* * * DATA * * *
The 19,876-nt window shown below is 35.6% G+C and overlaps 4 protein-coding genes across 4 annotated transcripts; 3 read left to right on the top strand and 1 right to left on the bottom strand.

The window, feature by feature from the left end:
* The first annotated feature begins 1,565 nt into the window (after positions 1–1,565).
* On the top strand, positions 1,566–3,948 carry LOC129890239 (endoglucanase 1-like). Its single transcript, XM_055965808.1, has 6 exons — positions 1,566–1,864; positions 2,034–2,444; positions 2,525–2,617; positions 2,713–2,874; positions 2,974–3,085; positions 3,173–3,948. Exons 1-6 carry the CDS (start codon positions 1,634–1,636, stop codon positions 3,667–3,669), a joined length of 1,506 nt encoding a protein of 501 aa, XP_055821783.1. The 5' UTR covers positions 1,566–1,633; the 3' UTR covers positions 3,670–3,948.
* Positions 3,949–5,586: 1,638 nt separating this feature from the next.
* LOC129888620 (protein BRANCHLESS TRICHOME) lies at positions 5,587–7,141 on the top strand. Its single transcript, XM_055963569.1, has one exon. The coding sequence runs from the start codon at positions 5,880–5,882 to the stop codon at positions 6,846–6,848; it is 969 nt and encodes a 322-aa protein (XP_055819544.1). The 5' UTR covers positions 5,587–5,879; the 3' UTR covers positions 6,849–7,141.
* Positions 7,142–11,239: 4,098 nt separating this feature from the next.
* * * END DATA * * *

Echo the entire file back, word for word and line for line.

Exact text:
The 19,876-nt window shown below is 35.6% G+C and overlaps 4 protein-coding genes across 4 annotated transcripts; 3 read left to right on the top strand and 1 right to left on the bottom strand.

The window, feature by feature from the left end:
* The first annotated feature begins 1,565 nt into the window (after positions 1–1,565).
* On the top strand, positions 1,566–3,948 carry LOC129890239 (endoglucanase 1-like). Its single transcript, XM_055965808.1, has 6 exons — positions 1,566–1,864; positions 2,034–2,444; positions 2,525–2,617; positions 2,713–2,874; positions 2,974–3,085; positions 3,173–3,948. Exons 1-6 carry the CDS (start codon positions 1,634–1,636, stop codon positions 3,667–3,669), a joined length of 1,506 nt encoding a protein of 501 aa, XP_055821783.1. The 5' UTR covers positions 1,566–1,633; the 3' UTR covers positions 3,670–3,948.
* Positions 3,949–5,586: 1,638 nt separating this feature from the next.
* LOC129888620 (protein BRANCHLESS TRICHOME) lies at positions 5,587–7,141 on the top strand. Its single transcript, XM_055963569.1, has one exon. The coding sequence runs from the start codon at positions 5,880–5,882 to the stop codon at positions 6,846–6,848; it is 969 nt and encodes a 322-aa protein (XP_055819544.1). The 5' UTR covers positions 5,587–5,879; the 3' UTR covers positions 6,849–7,141.
* Positions 7,142–11,239: 4,098 nt separating this feature from the next.